A judge has expressed hope for a successful mediation of a bitter dispute between a son and his mother concerning ownership of the well-known Kilkenny group of luxury design retail stores, employing 300 people.
Having been told at the Commercial Court yesterday that the sides had agreed to explore mediation, Mr Justice Brian McGovern said the decision was “very wise”, that he was glad to hear it, and that hoped there would be a successful outcome.
Rossa Fanning SC, for Greg O’Gorman, on consent of Bill Shipsey SC, for Marion O’Gorman, secured an adjournment of the proceedings for three weeks to facilitate the mediation.
Greg O’Gorman’s case is against his mother Marian, of Fernhurst, Tower, Blarney, Co Cork, who is CEO of the company running the Kilkenny stores.
She denies his claims.
Mr O’Gorman’s father Michael and siblings Christopher, Castle Close Rd, Blarney; Melissa, Mount St Crescent, Dublin 2; and Michelle, Fernhurst, Tower, Blarney, were all joined as notice parties to the case because its outcome will affect them.
Greg O’Gorman claims his mother “summarily terminated” his employment as group marketing director in July 2016 in a “humiliating” manner after 13 years service and “no suggestion of misconduct or non-performance” on his part.
This left him, his wife, and three children “financially destitute” and he has been unable to get alternative employment, he said.
He claimed that, despite promises over years of a share transfer for his hard work, his mother in June 2016 publicly repudiated a signed ‘Family Constitution’ document under which she held legal ownership of shares in the company in trust for the O’Gorman Family Business Partnership comprising himself and his siblings. All four siblings hold a 25% share, with the estimated value of Greg O’Gorman’s shareholding at €12.5m, it is alleged.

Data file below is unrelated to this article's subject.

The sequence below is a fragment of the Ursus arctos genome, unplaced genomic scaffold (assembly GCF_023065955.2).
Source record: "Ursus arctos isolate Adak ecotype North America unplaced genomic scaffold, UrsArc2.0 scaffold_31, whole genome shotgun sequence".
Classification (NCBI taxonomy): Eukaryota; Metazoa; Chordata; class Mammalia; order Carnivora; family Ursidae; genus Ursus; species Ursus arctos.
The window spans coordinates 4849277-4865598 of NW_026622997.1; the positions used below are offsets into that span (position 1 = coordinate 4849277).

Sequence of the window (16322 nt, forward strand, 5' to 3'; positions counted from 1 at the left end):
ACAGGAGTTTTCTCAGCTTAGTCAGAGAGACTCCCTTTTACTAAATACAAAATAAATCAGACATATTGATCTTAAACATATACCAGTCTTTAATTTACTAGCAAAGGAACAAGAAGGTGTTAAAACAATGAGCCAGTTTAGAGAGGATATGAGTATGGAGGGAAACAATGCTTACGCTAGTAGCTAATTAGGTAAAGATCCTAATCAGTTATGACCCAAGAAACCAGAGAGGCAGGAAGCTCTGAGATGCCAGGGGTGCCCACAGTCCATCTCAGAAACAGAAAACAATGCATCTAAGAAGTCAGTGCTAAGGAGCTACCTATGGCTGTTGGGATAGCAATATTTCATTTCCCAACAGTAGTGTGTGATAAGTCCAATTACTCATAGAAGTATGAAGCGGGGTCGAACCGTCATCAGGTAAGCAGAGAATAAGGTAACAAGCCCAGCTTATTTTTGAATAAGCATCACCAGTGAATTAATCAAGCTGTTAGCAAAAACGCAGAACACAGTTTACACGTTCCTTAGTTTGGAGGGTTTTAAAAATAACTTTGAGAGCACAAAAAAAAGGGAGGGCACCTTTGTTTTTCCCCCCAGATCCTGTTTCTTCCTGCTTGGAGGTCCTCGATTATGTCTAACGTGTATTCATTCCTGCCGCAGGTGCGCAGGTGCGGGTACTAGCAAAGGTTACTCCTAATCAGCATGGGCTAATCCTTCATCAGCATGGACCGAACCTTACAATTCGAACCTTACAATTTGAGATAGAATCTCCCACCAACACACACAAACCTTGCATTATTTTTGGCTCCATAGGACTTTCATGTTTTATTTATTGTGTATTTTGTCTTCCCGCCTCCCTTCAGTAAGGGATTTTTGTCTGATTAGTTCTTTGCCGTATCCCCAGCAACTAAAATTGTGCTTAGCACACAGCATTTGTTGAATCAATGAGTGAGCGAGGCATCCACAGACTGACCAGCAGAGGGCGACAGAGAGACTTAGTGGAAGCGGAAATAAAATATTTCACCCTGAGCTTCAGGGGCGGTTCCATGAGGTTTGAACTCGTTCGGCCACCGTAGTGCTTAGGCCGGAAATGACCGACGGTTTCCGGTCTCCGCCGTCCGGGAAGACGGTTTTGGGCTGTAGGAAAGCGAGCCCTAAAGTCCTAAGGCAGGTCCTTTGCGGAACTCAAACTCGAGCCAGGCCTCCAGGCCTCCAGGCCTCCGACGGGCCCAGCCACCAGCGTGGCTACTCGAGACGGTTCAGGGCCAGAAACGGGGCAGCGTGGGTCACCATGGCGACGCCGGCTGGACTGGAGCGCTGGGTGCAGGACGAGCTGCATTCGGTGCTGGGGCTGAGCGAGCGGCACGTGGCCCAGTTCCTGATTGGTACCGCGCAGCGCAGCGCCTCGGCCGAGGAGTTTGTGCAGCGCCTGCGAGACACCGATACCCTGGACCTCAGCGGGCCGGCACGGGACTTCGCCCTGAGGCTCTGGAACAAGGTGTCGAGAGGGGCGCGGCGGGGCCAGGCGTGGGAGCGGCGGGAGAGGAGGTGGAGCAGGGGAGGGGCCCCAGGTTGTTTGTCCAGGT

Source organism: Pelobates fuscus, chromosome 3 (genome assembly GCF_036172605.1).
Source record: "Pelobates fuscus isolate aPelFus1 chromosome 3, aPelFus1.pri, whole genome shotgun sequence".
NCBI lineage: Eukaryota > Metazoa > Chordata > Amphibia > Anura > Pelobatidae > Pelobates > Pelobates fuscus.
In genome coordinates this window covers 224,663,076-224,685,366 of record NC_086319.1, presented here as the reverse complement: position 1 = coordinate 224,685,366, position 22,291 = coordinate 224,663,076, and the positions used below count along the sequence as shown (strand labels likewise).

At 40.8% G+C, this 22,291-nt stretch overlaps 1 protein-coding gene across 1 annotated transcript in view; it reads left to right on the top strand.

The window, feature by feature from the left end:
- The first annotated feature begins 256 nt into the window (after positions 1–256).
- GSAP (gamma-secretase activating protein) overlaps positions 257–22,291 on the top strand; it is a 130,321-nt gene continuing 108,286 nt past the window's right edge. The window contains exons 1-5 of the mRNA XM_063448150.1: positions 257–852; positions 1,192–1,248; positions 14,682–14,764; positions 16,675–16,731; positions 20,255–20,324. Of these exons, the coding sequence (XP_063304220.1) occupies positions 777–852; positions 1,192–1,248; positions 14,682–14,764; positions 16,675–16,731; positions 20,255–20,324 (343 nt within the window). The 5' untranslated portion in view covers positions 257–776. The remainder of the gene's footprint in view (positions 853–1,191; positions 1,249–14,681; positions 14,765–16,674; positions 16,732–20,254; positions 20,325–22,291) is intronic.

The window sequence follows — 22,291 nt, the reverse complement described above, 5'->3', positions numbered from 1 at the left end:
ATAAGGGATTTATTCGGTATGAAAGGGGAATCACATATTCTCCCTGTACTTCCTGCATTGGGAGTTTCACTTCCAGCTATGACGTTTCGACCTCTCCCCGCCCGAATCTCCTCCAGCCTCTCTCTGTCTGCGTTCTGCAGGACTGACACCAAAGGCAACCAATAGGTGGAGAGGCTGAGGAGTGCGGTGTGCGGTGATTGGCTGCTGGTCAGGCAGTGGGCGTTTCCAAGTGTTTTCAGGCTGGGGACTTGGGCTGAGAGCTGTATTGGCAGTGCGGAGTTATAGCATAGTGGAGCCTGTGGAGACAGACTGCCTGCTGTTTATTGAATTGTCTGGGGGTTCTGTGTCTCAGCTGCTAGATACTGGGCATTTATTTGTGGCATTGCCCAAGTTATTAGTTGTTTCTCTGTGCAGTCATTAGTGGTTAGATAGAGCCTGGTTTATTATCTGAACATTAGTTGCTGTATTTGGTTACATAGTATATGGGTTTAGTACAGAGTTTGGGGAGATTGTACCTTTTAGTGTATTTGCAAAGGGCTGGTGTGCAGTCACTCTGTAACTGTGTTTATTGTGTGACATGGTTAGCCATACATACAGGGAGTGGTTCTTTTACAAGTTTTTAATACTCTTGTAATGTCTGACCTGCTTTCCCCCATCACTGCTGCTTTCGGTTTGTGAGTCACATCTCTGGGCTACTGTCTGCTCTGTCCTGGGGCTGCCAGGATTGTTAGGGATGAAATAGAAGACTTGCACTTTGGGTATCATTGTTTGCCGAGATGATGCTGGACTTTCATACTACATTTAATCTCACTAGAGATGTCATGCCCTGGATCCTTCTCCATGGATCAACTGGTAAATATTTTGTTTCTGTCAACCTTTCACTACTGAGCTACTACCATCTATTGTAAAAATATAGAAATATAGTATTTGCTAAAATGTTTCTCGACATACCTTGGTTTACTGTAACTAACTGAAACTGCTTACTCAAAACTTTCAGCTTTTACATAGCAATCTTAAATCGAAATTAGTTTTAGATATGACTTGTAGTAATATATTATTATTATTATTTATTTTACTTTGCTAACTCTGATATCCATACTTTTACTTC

The “enormous personal toll” of these events has been compounded by marital disharmony between his parents, who recently separated after 41 years married, Greg O’Gorman added.
When admitting the case to the Commercial Court last February, Mr Justice McGovern said it was “peculiarly suited” for mediation and urged the parties to consider that.
Mr Fanning, for Greg O’Gorman, said he would convey what the judge had said but added that, unfortunately, there was a “history of acrimonious disputes” which Marian O’Gorman had found herself at the centre of over the years.
Greg O’Gorman, Castle Close Avenue, Blarney, said Clydaville Investments Ltd, which carries on the luxury design retail Kilkenny business brand, operates 15 stores with its flagship store at Dublin’s Nassau Street. He had secured a preliminary desktop valuation of some €50m for the business.
He was employed full-time by Clydaville between 2003 and 2016 and was ultimately promoted by his mother to group marketing director. The business flourished particularly during and since the economic recession, due “in no small part” to his management contribution, and he worked exceptionally long hours for a salary that did not reflect that, he said.
His mother represented that he was effectively working for himself because of “repeated” promises to transfer a shareholding to him, he claimed.
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